Last edited by LittleMaggieMae on Mon Nov 23, 2020 9:30 pm, edited 1 time in total.
HoosierJim
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Re: Car will fit in garage with one inch to spare - thoughts?

Post by HoosierJim »

Had a friend with a large pickup truck needed about two more inches.

He took off a piece of small piece of drywall and creating a bridge header across 2x4s and left a small gap in which the bumper would fit into at bottom at least two to three more inches. So it was like creating a 8-in high by 7 ft wide window. He also had one of those laser spotting devices firmly nailed into a rafter so he could pull in the garage fairly quickly and set the truck in the exact right spot
mike_in_ny
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Re: Car will fit in garage with one inch to spare - thoughts?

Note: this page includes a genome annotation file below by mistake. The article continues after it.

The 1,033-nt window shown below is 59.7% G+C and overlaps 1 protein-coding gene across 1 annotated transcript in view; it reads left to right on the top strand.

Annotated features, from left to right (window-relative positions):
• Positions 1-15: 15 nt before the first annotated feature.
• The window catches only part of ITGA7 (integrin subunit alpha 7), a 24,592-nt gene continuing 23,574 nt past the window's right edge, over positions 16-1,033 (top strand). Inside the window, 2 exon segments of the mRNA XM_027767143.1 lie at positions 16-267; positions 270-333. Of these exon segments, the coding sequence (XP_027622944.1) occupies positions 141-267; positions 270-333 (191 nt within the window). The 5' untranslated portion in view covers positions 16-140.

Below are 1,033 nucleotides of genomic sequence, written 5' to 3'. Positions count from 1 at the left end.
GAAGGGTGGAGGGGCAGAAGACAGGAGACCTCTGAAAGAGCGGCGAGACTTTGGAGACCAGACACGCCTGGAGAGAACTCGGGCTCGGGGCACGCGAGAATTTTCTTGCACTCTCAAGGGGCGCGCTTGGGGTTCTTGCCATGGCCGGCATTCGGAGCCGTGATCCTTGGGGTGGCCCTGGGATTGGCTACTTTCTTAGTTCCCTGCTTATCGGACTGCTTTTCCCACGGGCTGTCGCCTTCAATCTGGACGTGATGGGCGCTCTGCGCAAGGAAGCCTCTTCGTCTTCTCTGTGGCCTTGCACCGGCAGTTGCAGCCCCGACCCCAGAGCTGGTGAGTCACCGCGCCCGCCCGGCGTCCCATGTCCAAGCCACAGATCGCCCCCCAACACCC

Post by mike_in_ny »

I second the comment above about hanging a marker ball from the ceiling such
that when you touch it with the windshield you stop pulling forward. We do this
and its very easy to always park within 0.25" of perfect.

I would be more concerned if it was tight width wise, than length because of the
above way of handling it. It still can be a nuisance, but its do-able.
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Re: Car will fit in garage with one inch to spare - thoughts?

Post by Cubicle »

I second the idea of opening up drive drywall if possible.

The hanging tennis ball is good. But better (to me) is laying down a "speed bump" of sorts. It's less yielding compared to blowing thorough the tennis ball if not paying enough attention.

Nail together a small rectangle of 4x4 wood, braced against the garage wall, long enough that a cross member would stop the wheels at the proper position.
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DoubleComma
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Re: Car will fit in garage with one inch to spare - thoughts?